0
\$\begingroup\$

I need some advices on a design and not values in datasheet.

I know that the carry current is the current that can be supplied continuously to contacts without exceeding the maximum temperature when the contact are not switching.

  • how can I be sur that contact parts of the relay won't melt or stick together?
  • how can I calculate the real temperature at the contact?
  • Is the maximum current in a material only determined by Joule losses?
  • How can I calculate the maximum switching current possible.

Can someone please gives me some explanations?

thx

\$\endgroup\$
1
\$\begingroup\$

You don't normally calculate this stuff yourself, because the relay manufacturer doesn't give you all the information you would need. Instead they give you a whole range of information about currents, voltages and load types.

The ability of a switch to open a circuit reliably over a large number of operations depends on the circuit voltage (how many volts will be across the contacts once they're open), the load current, the contact material, the speed of operation, the gap in the contacts, any other arc quenching measures (blowout magnets,etc).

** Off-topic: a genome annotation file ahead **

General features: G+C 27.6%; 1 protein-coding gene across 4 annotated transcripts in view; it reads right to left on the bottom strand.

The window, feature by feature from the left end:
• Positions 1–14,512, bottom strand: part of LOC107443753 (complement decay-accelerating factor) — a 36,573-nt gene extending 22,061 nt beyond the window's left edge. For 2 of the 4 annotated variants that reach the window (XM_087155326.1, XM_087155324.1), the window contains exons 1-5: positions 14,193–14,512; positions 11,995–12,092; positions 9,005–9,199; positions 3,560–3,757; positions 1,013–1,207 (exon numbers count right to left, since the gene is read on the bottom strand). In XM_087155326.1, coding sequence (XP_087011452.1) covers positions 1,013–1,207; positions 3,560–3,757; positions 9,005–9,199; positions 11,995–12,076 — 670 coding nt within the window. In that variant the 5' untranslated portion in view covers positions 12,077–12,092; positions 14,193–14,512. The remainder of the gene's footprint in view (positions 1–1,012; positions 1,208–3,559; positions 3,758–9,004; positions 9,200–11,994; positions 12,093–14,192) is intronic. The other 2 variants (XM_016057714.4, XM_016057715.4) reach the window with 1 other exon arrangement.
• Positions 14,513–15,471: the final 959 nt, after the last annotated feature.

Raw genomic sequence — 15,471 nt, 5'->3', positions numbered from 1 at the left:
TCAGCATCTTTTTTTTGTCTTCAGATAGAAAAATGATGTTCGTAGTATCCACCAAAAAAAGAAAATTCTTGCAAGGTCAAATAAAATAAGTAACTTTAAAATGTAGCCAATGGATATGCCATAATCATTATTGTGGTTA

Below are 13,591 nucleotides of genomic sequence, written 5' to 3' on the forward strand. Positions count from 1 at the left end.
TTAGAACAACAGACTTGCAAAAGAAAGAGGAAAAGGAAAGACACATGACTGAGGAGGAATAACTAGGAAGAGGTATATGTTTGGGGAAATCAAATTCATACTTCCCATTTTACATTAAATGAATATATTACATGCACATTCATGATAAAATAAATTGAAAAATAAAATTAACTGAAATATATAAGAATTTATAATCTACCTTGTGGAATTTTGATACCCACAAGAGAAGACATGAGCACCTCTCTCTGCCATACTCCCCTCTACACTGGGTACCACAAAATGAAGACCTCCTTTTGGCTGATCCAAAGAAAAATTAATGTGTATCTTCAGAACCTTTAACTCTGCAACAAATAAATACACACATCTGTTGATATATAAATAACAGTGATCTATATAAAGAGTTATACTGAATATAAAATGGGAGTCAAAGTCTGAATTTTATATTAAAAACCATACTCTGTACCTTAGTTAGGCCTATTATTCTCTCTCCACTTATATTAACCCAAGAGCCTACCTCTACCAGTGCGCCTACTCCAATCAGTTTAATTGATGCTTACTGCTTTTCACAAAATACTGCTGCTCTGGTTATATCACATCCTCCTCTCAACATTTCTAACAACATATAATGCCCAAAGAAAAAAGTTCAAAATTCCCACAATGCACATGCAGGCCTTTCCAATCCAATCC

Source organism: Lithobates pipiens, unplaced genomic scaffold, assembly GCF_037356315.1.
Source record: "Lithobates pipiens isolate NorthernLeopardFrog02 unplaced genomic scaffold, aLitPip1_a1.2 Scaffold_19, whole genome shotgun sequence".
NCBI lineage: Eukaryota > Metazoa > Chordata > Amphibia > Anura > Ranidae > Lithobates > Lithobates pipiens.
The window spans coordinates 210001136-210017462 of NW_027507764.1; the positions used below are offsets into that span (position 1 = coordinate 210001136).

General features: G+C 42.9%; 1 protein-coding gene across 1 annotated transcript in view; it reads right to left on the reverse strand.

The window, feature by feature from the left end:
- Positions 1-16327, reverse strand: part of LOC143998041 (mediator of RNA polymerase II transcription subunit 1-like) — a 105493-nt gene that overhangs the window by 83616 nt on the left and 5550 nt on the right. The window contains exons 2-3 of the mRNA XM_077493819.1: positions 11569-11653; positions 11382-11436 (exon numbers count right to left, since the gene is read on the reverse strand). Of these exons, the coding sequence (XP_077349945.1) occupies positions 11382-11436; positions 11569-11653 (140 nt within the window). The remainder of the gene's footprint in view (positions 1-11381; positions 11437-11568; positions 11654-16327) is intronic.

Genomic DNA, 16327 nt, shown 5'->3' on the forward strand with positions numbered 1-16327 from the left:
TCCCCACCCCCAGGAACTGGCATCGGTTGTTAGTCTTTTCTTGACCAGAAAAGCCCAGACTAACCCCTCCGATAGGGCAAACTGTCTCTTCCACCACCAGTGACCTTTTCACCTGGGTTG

You pretty much have to rely on the relay manufacturer to tell you this stuff, or at least the consequences of it. If they don't then you can assume it's a low-quality or unsuitable relay which will fail, thereby saving you needing to do any further thinking.

| improve this answer | |
\$\endgroup\$
  • \$\begingroup\$ Thanks for your response. However, I m more interested in the manufacturer part in order to really understand how things work and how they calculate it. \$\endgroup\$ – John Oct 13 '15 at 9:26
  • \$\begingroup\$ My limited exposure to people who make switches leads me to think there is very little calculation, and an awful lot of doing-what-was-done-before and testing things. The ohmic losses in the components of the switch are probably not a big deal in most situations, it's interruption which is the hardest bit. Contacts don't (generally) stick because of the ohmic heating of their metal masses, it's because of the very high temperatures and metal transfer in the arc. Of course, small relays tend to have lots of thermoplastic parts too, which can also be a problem. \$\endgroup\$ – user1844 Oct 13 '15 at 10:16

Your Answer

By clicking “Post Your Answer”, you agree to our terms of service, privacy policy and cookie policy

Not the answer you're looking for? Browse other questions tagged or ask your own question.